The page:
A Thousand Steps

A Thousand Steps
A Thousand Steps by T. Jefferson Parker

Monday, January 16, 2017

Anatomy of a Song by Marc Myers- Feature and Review


Every great song has a fascinating backstory. In Anatomy of a Song, based on the ongoing Wall Street Journal column, writer and music historian Marc Myers brings to life five decades of music through oral histories of forty-five transformative songs woven from interviews with the artists who created them.

Bringing readers inside the making of a hit, Anatomy of a Song includes the Isley Brothers' memorable song "Shout," Led Zeppelin's "Whole Lotta Love," Janis Joplin's "Mercedes Benz," and R.E.M's "Losing My Religion." After receiving his discharge from the army in 1968, John Fogerty does a handstand and reworks Beethoven's Fifth Symphony to come up with "Proud Mary." Joni Mitchell remembers living in a cave on Crete with the "mean old daddy" who inspired her 1971 hit "Carey." Elvis Costello talks about writing "(The Angels Wanna War My) Red Shoes" in ten minutes on the train to Liverpool. And Mick Jagger, Jimmy Page, Rod Stewart, the Clash, Jimmy Cliff, Roger Waters, Stevie Wonder, Keith Richards, Cyndi Lauper, and many other leading artists reveal the emotions, inspirations, and techniques behind their influential works. Anatomy of a Song is a love letter to the songs that have defined generations of listeners.



Anatomy of a Song: The Oral History of 45 Iconic Hits That Changed Rock, R&B and PopAnatomy of a Song: The Oral History of 45 Iconic Hits That Changed Rock, R&B and Pop by Marc Myers
My rating: 4 of 5 stars

Anatomy of a Song by Marc Myers is a 2016 Grove Press publication.

I love books about music and pop culture and so I was convinced this book would be up my alley.

Sure enough, I thoroughly enjoyed this look back at some of the most iconic songs that made up the pop music landscape from the fifties all the up to the early nineties.

I didn’t know every one of these songs, but I did know most of them. Many of them I had completely forgotten about over the years. But, what really sets this book apart from others with similar formats is the backstory of each song.

The forty-five songs that are listed tell a fascinating story about how the song was written, or the way it was produced, or how it almost didn’t get recorded and what impact it had on the music scene, who influenced the writer of the song, along with personal interviews and recollections.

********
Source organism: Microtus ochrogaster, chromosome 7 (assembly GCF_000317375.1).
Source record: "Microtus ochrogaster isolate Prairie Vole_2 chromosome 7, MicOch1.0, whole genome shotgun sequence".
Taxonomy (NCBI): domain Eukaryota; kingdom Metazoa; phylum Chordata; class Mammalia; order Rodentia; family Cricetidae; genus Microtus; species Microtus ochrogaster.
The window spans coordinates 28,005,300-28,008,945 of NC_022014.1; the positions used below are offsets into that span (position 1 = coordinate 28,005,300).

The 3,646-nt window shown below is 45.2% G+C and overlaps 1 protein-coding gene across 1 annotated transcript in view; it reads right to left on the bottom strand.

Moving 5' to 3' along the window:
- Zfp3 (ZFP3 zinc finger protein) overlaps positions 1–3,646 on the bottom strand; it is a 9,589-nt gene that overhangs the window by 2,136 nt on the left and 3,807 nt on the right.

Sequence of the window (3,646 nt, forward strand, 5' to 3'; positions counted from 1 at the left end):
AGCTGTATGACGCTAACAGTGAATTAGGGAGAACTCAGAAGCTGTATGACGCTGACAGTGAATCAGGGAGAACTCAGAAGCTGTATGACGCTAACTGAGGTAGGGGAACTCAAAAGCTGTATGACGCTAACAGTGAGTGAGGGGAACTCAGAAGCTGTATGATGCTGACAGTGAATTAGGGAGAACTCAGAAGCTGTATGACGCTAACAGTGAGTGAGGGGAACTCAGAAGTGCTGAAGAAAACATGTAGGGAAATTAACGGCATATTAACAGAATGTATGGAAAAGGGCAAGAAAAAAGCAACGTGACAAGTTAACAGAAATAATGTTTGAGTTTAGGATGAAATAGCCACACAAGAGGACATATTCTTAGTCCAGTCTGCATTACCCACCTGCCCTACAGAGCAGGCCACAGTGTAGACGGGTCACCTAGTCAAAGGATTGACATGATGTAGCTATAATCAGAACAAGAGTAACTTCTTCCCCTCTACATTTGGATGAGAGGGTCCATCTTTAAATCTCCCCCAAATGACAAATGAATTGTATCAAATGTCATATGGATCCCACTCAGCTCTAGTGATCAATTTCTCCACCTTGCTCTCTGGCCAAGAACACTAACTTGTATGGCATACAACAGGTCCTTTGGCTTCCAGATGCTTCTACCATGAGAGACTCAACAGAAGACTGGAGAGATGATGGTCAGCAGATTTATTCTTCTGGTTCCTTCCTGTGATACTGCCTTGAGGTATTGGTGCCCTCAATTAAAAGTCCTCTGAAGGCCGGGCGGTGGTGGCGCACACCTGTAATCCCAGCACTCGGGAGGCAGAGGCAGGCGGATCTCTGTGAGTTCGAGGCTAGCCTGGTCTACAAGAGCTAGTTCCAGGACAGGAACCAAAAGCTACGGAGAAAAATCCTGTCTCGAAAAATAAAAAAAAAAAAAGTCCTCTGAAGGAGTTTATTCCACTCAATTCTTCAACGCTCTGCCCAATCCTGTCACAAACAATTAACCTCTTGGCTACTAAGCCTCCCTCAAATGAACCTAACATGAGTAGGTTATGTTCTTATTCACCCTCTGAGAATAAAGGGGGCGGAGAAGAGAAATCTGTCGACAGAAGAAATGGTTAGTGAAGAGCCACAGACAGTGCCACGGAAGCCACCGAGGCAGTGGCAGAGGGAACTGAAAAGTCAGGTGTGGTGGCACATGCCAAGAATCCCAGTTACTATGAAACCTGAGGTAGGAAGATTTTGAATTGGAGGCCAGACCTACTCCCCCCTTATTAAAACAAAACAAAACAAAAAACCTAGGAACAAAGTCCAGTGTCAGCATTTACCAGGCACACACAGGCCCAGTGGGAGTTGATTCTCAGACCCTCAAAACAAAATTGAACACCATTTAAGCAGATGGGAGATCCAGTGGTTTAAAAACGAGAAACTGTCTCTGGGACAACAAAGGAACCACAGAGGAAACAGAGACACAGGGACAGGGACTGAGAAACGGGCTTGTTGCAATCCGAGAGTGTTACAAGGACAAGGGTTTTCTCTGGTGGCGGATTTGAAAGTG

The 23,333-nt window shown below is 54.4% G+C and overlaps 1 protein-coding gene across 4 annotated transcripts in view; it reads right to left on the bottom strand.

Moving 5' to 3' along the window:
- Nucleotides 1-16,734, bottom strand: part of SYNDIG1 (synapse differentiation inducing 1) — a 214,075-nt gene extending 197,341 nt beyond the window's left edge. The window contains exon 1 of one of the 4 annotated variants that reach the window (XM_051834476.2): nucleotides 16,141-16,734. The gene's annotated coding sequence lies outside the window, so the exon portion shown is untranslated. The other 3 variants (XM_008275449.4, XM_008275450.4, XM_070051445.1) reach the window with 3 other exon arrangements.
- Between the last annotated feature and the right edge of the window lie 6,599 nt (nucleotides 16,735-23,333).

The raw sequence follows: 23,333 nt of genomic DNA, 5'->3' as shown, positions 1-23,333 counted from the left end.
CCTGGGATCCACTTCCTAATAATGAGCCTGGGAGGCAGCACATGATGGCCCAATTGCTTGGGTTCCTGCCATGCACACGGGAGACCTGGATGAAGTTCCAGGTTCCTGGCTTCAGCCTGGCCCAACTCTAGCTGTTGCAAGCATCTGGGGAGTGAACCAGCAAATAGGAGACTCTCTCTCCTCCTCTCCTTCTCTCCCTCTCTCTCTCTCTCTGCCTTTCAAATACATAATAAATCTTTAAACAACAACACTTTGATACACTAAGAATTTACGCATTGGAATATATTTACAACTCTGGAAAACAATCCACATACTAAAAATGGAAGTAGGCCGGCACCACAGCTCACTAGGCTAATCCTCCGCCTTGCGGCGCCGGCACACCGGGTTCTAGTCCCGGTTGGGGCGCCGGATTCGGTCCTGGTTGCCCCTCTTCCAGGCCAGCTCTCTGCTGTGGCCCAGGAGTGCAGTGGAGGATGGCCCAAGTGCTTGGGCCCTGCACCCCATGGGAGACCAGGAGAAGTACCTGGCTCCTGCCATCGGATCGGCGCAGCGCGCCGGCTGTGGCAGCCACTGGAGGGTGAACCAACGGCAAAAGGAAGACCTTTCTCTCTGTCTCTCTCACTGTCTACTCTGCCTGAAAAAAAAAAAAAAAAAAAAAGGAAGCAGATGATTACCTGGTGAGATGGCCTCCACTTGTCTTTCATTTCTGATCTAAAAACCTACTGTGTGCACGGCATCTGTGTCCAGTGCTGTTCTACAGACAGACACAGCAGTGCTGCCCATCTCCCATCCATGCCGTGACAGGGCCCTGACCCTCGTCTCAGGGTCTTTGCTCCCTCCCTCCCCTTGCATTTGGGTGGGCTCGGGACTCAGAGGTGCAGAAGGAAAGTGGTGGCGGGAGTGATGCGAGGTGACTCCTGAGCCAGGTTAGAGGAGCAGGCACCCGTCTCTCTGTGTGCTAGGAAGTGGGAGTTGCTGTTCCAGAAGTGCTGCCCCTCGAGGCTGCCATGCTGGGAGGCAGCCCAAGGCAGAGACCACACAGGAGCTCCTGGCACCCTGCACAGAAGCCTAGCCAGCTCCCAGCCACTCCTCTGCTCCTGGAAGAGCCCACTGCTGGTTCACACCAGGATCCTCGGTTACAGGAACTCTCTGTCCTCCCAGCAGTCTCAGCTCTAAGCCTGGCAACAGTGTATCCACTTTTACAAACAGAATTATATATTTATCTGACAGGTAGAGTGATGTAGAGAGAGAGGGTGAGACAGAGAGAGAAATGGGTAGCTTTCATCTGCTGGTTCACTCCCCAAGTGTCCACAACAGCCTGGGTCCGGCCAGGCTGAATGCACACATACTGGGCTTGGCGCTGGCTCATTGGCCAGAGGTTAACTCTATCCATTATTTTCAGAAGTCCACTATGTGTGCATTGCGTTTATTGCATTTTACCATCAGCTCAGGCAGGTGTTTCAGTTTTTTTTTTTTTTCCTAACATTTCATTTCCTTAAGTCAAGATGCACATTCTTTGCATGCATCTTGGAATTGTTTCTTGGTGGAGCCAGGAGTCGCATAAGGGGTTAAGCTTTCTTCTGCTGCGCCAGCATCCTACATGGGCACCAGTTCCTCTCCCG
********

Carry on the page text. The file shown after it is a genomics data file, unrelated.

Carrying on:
There are classic R&B songs, pure pop songs, plenty of Motown, songs that changed the landscape of music, especially in the sixties, soul music, country music, anthems, folk music, soundtrack hits, dance tunes, new wave, punk, classic rock, MTV icons, and everything in between.

This is a delightful piece of nostalgia and pop culture, with carefully chosen songs, all them representing various trends and the climate of the era in which they were first recorded and became hits.

Be aware that Myers’ doesn’t always pick the most popular song by a band or performer. Instead, he goes for the most iconic or personal songs, the ones with longevity, and the ones with the best stories attached to them. I few times I scratched my head at his selections, but by and large his choices were very thoughtful, which kept the format from becoming stale.

The book is chock full of enthralling facts and stories and fun tidbits of trivia, but the interviews were my favorite part of each song featured. Some of the interviews were funny, but a few were poignant as well, revealing personal loss and various struggles along the way.

 I told Alexa to play these songs for me and enjoyed listening with a new perspective, now that I know more about them.

The author did a great job of organizing the material, sticking to a chronological timeline, and there are pictures which helps puts names with faces if you are not familiar with the song or the performer.

I had a hard time hunting down a copy of this book, but thankfully found it on Hoopla. It was definitely worth the wait.

I found this book to be both an informative and entertaining list book, which can be enjoyed by anyone and everyone.





Marc Myers is a regular contributor to The Wall Street Journal, where he writes about rock, soul, and jazz, as well as the arts. He is the author of the critically acclaimed book Why Jazz Happened, and posts daily at JazzWax.com, the two-time winner of the Jazz Journalists Association’s Blog of the Year award. He can be reached at marc@marcmyers.com

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